The political landscape is littered with squandered opportunities to avert the $4-a-gallon gasoline mess we find ourselves in now. Americans would be using far less gas — and consumers and the automobile industry would be much better off — if Congress had summoned the wisdom and political courage 20, 10, even five years ago to impose tough fuel economy standards on the nation’s transportation fleet.
Another such opportunity is fast approaching, and it would be foolish to miss it. On Monday, the National Highway Traffic Safety Administration — the federal agency that sets fuel standards — will hold hearings on a timetable that it has proposed for meeting the new fuel economy standards established in the 2007 energy act.
The law requires new cars and trucks to meet a fleetwide average of at least 35 miles per gallon by 2020, a 40 percent increase over today’s average of 25 m.p.g. That could save about one billion barrels of oil a day by 2020. As an interim step, the agency is calling for a fleetwide average of 31.6 m.p.g. by 2015.
The agency should do better. The targets Congress set were floors, not ceilings, and a raft of studies have concluded that significantly higher standards, up to 40 m.p.g., are both cost-effective and technologically achievable within Congress’s time frame.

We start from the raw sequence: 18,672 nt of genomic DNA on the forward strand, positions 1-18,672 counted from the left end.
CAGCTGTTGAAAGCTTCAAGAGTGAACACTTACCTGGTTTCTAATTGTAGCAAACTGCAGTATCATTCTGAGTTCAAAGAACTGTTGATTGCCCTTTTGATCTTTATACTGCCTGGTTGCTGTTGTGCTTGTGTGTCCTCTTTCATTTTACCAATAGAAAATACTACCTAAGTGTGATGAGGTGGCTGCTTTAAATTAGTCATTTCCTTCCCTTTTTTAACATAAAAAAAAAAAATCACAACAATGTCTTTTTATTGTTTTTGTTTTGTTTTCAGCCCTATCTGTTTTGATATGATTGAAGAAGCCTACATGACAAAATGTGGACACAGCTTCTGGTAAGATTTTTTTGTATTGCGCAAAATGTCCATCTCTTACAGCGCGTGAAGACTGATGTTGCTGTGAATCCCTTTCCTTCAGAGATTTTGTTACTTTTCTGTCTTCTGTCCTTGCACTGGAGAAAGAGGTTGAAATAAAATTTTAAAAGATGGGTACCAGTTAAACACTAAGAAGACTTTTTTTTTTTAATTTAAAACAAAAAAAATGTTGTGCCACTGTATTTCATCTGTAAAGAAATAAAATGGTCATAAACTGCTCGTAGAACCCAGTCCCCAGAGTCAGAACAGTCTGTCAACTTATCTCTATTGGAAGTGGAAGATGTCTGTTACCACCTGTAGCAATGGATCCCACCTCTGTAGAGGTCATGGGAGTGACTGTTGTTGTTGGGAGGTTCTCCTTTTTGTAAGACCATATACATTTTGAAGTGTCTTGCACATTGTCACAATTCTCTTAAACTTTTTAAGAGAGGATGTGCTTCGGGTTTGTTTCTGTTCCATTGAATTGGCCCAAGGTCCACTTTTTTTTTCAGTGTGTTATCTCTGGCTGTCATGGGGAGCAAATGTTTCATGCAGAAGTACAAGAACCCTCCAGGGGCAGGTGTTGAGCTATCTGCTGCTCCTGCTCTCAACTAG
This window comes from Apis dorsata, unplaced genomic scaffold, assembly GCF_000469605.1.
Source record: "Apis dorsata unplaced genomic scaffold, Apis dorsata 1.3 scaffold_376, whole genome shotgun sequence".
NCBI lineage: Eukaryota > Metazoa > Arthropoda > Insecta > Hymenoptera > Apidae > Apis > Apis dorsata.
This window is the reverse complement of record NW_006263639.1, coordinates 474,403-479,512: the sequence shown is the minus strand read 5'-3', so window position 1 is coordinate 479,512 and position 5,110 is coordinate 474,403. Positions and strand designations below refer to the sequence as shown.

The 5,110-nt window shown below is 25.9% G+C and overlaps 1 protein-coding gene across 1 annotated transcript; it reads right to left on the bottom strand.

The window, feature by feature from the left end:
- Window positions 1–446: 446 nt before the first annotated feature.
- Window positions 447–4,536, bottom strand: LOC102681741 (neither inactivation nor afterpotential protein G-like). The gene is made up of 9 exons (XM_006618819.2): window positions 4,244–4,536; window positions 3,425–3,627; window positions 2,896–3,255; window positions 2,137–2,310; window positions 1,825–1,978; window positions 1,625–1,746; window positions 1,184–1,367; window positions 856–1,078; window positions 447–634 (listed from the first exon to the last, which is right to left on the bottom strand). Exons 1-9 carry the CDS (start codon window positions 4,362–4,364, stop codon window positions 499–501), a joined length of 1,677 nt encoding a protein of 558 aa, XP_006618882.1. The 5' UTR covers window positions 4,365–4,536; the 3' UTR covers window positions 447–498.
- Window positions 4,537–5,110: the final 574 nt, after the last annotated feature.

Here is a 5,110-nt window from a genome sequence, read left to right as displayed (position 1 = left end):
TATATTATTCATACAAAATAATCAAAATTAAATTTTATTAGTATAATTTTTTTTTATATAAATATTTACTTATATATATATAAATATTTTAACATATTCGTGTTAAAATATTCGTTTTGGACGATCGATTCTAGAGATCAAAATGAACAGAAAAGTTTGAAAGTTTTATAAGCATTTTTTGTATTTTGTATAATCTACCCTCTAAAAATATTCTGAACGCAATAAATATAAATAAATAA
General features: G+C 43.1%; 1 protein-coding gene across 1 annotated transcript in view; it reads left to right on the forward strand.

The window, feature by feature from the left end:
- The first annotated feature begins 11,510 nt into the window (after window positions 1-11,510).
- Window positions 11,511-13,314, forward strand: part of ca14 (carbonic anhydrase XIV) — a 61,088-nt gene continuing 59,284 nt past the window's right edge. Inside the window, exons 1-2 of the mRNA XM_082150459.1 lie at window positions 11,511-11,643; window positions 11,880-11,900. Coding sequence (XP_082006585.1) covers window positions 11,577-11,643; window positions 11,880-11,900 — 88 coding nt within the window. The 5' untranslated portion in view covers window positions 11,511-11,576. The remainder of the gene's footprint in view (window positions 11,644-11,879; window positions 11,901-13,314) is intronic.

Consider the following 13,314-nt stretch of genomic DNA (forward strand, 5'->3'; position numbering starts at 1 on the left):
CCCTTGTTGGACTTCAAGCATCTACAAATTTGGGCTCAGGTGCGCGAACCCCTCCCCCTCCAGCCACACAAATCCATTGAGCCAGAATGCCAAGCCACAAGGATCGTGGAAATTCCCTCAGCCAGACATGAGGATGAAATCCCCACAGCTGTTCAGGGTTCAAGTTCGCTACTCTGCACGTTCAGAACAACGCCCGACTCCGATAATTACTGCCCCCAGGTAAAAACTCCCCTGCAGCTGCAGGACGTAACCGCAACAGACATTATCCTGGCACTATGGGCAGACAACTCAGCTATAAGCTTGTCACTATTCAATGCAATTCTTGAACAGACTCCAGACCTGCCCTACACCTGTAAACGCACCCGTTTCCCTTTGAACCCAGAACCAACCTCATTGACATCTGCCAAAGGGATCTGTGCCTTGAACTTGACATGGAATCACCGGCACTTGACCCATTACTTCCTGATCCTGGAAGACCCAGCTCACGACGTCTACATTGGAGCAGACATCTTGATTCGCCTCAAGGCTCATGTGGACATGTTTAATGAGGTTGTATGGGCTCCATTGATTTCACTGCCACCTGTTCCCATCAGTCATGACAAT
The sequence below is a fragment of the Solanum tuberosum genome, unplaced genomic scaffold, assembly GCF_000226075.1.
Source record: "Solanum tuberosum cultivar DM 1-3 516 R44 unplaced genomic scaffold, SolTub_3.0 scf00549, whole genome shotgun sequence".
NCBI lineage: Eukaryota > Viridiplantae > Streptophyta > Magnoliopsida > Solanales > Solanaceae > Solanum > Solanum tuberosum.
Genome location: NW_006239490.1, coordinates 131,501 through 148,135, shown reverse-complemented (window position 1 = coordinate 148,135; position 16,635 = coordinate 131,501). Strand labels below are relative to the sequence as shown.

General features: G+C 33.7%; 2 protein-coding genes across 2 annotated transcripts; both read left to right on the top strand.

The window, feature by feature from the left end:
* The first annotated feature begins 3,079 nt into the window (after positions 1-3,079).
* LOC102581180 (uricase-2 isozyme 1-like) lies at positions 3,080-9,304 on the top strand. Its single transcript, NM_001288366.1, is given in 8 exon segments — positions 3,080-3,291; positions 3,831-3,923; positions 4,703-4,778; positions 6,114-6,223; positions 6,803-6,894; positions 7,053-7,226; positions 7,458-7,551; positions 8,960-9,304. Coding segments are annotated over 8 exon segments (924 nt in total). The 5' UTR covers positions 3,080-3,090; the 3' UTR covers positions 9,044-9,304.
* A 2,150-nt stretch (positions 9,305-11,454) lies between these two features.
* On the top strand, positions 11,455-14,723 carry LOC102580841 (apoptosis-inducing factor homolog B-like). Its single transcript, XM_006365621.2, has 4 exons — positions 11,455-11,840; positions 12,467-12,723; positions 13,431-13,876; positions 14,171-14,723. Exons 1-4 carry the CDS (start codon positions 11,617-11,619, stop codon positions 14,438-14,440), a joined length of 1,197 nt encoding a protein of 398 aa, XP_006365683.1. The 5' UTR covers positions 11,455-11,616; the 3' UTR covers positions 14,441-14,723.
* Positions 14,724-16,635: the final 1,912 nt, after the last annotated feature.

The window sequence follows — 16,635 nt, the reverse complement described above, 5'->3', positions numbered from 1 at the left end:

The soaring price of gasoline is itself an argument for more aggressive standards. The higher the fuel price, the more consumers would be willing to pay up front for fuel-saving technology, and the more industry should be required to invest in that technology.
History leaves no doubt that failing to act aggressively would be a big mistake. The first fuel economy standards, passed in 1975, worked wonders, doubling automobile efficiency and allowing the country to rein in its oil consumption even as the economy grew. But over time, as the standards stayed the same, and cars grew bigger, these gains disappeared. The result was a jump in consumption and increasing dependence on imports from alarmingly unstable parts of the world.
In 1990, Richard Bryan, a liberal Democrat from Nevada, and Slade Gorton, a conservative Republican from Washington, offered a program to lift fuel standards to 40 m.p.g. by the end of the decade, which did not seem like an improbable goal. The proposal was promptly steamrollered by a bipartisan pro-industry coalition. Had it succeeded, Americans would now be consuming three million fewer barrels a day.
Even modest reforms have been swatted down. Early in his administration, President Bill Clinton proposed stronger standards for light trucks, including S.U.V.’s and minivans. Republicans, then led by Newt Gingrich, responded with a rider that banned such improvements and effectively killed any serious discussion of the issue for years.
Market forces, in the form of higher prices, are now forcing American automakers to make more fuel-efficient cars. This does not relieve the administration of its obligation to follow through with aggressive standards.